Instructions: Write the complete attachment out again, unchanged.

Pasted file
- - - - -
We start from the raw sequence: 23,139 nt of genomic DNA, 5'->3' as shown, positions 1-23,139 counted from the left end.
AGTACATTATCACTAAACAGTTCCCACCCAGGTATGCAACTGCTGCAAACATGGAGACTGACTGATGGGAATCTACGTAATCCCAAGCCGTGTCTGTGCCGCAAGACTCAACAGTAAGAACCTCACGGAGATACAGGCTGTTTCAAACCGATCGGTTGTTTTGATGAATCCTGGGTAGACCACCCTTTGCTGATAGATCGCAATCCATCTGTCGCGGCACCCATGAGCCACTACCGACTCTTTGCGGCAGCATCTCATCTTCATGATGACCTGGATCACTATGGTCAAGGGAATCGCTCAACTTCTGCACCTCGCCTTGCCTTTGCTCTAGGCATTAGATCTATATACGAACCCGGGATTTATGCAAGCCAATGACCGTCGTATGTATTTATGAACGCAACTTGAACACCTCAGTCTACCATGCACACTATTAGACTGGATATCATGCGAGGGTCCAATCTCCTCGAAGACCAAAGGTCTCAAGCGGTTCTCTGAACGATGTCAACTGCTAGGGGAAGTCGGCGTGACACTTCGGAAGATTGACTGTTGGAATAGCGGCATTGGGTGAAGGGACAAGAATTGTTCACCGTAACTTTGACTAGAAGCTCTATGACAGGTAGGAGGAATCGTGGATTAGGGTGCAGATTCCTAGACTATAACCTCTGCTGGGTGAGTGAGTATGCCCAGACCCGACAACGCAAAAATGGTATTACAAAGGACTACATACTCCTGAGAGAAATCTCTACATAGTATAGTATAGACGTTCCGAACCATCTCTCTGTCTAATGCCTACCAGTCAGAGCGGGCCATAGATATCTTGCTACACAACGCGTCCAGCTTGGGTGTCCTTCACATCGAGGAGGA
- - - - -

We start from the raw sequence: 23,139 nt of genomic DNA, 5'->3' as shown, positions 1-23,139 counted from the left end.
AGTACATTATCACTAAACAGTTCCCACCCAGGTATGCAACTGCTGCAAACATGGAGACTGACTGATGGGAATCTACGTAATCCCAAGCCGTGTCTGTGCCGCAAGACTCAACAGTAAGAACCTCACGGAGATACAGGCTGTTTCAAACCGATCGGTTGTTTTGATGAATCCTGGGTAGACCACCCTTTGCTGATAGATCGCAATCCATCTGTCGCGGCACCCATGAGCCACTACCGACTCTTTGCGGCAGCATCTCATCTTCATGATGACCTGGATCACTATGGTCAAGGGAATCGCTCAACTTCTGCACCTCGCCTTGCCTTTGCTCTAGGCATTAGATCTATATACGAACCCGGGATTTATGCAAGCCAATGACCGTCGTATGTATTTATGAACGCAACTTGAACACCTCAGTCTACCATGCACACTATTAGACTGGATATCATGCGAGGGTCCAATCTCCTCGAAGACCAAAGGTCTCAAGCGGTTCTCTGAACGATGTCAACTGCTAGGGGAAGTCGGCGTGACACTTCGGAAGATTGACTGTTGGAATAGCGGCATTGGGTGAAGGGACAAGAATTGTTCACCGTAACTTTGACTAGAAGCTCTATGACAGGTAGGAGGAATCGTGGATTAGGGTGCAGATTCCTAGACTATAACCTCTGCTGGGTGAGTGAGTATGCCCAGACCCGACAACGCAAAAATGGTATTACAAAGGACTACATACTCCTGAGAGAAATCTCTACATAGTATAGTATAGACGTTCCGAACCATCTCTCTGTCTAATGCCTACCAGTCAGAGCGGGCCATAGATATCTTGCTACACAACGCGTCCAGCTTGGGTGTCCTTCACATCGAGGAGGA